Memories from Kilifi New Year

Nazizi at Kilifi
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Kilifi New Year festival lived up to the expectations, yet again as hundreds showed up for the three-day year-ender music festival that ought to be in the music festival die hard in the world. Sitting on 20 acres of forest, with more than 200 people working on it, no place would be more ideal for a music festival, nestled deep in a forest.

The music, the activities set to mark the year and the venue worked well for the crowd, a rare feat considering most festivals rarely fulfill everything they promise. About 80 performers delivered great performances across the two main stages and various impromptu ones set up by artists.

“I was in Lamu last year during the new year period, some people came down after Kilifi New Year and couldn’t stop talking about it. This year I came, 5 days early in fact. I couldn’t miss anything,” said Lionel Untsworth, a 45 year old English tourist. It’s day one on the festival, December 31st and he’s sitting in the food stall area having miraa shot after miraa shot to recharge his energy. The previous night had been a pre-party, the festival organizers expected a crowd of perhaps 200 for a small free get-together, they got 700, most of whom were still partying.

Monica Lacerda arrived from Brazil 18 days ago, echoed Untsworth’s word. Other volunteers arrived as early as six months in advance.

Walking around the site was like walking into a purpose-built wonderland art gallery.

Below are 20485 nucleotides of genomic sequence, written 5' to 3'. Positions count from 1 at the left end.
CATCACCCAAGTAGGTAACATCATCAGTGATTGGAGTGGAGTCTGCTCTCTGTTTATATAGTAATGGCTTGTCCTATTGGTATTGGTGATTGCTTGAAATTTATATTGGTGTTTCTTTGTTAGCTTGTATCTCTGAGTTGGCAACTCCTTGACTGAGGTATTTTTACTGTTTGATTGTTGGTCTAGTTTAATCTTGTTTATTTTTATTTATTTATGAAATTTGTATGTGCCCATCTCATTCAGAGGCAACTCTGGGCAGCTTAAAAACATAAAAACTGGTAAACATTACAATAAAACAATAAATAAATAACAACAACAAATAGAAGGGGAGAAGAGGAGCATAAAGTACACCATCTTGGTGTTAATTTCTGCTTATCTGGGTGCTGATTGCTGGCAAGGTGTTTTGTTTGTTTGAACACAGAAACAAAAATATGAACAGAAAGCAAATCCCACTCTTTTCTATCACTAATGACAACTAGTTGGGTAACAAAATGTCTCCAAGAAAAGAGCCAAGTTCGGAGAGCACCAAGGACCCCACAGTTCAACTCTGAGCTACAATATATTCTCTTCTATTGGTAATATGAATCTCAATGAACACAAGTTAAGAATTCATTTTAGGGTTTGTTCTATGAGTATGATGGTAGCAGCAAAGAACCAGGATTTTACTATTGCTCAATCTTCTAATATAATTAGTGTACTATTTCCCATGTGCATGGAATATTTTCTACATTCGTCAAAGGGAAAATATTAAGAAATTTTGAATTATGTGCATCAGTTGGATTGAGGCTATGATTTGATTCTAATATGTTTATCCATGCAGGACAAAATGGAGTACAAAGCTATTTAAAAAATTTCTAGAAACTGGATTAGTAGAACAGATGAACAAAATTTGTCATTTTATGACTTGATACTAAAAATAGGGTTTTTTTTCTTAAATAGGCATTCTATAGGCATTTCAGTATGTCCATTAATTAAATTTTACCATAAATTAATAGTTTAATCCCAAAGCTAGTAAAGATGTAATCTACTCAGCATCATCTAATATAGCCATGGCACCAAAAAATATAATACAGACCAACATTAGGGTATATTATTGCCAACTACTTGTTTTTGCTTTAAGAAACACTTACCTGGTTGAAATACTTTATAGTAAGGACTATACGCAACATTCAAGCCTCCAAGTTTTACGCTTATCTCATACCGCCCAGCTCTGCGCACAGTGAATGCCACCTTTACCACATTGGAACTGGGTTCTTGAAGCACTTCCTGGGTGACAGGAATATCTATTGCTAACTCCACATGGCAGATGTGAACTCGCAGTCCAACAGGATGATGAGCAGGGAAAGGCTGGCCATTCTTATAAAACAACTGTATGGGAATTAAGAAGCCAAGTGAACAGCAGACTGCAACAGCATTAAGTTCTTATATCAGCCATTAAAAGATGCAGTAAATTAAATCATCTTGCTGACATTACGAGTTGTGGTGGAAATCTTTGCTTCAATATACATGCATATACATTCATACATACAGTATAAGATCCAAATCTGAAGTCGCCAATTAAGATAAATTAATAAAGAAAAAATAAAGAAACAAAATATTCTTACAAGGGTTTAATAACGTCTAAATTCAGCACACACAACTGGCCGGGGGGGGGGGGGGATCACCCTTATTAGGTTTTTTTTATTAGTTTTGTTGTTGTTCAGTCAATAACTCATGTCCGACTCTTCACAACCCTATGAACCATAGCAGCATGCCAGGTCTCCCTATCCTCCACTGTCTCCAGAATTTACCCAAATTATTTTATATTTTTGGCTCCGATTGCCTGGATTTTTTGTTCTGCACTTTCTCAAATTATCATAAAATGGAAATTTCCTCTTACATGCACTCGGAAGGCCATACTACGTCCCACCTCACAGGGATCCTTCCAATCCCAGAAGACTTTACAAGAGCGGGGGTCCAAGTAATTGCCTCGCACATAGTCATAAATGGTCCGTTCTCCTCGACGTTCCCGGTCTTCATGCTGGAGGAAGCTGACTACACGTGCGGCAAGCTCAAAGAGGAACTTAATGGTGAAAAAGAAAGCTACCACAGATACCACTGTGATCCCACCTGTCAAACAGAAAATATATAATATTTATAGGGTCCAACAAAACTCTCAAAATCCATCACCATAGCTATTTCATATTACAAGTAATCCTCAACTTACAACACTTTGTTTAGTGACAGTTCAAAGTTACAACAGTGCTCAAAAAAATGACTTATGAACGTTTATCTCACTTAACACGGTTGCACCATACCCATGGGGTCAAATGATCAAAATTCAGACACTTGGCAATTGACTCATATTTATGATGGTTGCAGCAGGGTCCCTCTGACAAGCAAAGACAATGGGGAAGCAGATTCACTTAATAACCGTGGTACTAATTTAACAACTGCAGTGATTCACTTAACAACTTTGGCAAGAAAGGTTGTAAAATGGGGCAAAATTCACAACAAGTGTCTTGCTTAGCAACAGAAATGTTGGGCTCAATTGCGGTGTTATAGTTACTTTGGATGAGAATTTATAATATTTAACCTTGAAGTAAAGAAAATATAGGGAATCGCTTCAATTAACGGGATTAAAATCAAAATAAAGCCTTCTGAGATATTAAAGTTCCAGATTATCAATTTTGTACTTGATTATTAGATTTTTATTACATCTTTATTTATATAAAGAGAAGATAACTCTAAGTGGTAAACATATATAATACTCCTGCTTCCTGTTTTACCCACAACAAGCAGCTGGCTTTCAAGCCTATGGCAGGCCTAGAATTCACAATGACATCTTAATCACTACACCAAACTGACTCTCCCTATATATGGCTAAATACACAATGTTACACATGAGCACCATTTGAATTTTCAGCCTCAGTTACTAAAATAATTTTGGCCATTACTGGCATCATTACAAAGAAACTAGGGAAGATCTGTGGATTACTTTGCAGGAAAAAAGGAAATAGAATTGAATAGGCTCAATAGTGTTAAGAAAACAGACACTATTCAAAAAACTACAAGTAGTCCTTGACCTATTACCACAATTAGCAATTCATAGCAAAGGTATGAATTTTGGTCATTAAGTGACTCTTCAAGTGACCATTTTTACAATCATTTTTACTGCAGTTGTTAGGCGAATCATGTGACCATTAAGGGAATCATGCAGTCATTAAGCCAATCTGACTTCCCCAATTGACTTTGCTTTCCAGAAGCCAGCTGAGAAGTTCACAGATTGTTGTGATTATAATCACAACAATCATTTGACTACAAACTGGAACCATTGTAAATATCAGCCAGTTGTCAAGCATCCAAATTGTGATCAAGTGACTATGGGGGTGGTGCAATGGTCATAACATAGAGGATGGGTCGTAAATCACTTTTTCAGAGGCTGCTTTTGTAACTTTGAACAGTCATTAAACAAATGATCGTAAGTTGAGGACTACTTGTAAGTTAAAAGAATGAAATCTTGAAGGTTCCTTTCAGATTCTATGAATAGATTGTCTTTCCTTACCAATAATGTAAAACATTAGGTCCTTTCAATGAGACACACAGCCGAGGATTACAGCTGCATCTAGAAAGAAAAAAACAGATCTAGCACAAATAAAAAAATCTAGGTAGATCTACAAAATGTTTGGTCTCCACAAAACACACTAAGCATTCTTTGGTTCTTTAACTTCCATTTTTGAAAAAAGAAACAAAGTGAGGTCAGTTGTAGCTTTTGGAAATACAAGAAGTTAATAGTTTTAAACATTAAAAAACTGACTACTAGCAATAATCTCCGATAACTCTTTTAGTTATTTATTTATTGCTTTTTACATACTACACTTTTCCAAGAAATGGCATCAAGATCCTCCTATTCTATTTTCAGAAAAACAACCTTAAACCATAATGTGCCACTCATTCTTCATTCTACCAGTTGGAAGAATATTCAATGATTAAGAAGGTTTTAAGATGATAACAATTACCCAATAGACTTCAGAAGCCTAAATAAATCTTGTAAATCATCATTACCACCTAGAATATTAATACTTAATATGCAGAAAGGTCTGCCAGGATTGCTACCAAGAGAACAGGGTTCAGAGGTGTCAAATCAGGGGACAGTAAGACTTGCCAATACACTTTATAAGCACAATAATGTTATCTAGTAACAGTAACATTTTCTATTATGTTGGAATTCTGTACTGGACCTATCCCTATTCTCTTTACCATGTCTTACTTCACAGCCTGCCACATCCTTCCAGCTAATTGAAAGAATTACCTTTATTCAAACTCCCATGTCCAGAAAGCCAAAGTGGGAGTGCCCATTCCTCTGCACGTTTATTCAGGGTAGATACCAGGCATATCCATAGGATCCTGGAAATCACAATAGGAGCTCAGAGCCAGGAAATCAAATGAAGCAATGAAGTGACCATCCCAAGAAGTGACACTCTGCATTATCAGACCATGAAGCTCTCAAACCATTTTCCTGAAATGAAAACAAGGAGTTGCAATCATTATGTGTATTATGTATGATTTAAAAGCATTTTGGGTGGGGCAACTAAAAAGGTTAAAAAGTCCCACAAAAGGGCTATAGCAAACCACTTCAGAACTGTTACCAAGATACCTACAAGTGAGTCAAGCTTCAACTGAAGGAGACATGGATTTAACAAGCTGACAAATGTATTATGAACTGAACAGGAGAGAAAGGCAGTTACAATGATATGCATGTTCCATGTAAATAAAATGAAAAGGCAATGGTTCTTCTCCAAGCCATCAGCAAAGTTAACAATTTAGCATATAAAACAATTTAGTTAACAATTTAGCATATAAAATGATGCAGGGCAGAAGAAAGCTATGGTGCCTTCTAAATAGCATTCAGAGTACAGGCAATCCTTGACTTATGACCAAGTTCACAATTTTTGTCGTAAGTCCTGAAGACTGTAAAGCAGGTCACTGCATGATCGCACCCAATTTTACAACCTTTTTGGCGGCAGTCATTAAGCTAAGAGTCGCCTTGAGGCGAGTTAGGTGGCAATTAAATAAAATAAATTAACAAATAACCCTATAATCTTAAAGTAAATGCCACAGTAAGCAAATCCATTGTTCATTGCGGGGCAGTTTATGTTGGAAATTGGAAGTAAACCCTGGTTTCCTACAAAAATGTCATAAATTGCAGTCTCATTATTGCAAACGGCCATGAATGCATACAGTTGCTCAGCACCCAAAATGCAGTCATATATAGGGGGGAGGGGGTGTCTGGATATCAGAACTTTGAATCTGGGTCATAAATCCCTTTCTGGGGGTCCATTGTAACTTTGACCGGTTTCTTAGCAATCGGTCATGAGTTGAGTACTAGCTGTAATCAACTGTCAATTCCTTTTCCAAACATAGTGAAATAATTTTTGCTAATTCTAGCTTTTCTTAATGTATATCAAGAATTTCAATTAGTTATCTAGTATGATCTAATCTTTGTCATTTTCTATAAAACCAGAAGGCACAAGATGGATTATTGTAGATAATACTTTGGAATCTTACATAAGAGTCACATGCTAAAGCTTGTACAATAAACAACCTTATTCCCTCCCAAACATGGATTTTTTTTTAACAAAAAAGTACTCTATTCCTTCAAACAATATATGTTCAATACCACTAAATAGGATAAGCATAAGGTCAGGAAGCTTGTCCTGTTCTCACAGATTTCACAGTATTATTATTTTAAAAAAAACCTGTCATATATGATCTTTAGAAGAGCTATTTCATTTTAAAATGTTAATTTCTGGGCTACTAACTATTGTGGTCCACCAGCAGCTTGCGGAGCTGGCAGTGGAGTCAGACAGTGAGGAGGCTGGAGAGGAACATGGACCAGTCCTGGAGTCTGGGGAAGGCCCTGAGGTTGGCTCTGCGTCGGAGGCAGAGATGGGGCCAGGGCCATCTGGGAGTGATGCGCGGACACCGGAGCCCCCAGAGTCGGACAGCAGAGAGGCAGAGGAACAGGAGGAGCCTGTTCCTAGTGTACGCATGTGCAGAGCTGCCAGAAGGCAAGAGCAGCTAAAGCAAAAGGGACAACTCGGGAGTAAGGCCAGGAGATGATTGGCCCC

Nazizi at Kilifi

Rapper and Reggae icon Nazizi performing at the Kilifi New Year.

“The whole concept was to create a jungle playground. To achieve that, the team went crazy with ideas for sculptures but we finally settled on a giant elephant, two giant praying-mantis, a unicorn and, a giant chameleon made by Alexa Orsi using discarded bottle caps and plastic bottles,”  Gareth Humphries, festival art director. explained the concept.

The visual aspect was beyond imagining but one can’t even begin the painstaking task of curating the music for the festival. Even with big names like Da Capo from South Africa who kept everyone dancing for the last set of 2017 and first of 2018, it must have been a task to satisfy everyone’s music tastes for three days. Festival director Mat Swallow said they had been working on artists since last year. Not forgetting that Chronnix, possibly the greatest reggae singer this reporter has seen life, gave an impromptu performance at the Umojah Sound System stage.

The three-day extravaganza cannot be covered simply in one article. The coverage on social media, speaks for the event. If at any one time you get the opportunity to attend something close to this you should! For example, Africa Nouveau, another festival set to kick off in February.


More pictures from the Festival. 



dancing in Kilifi







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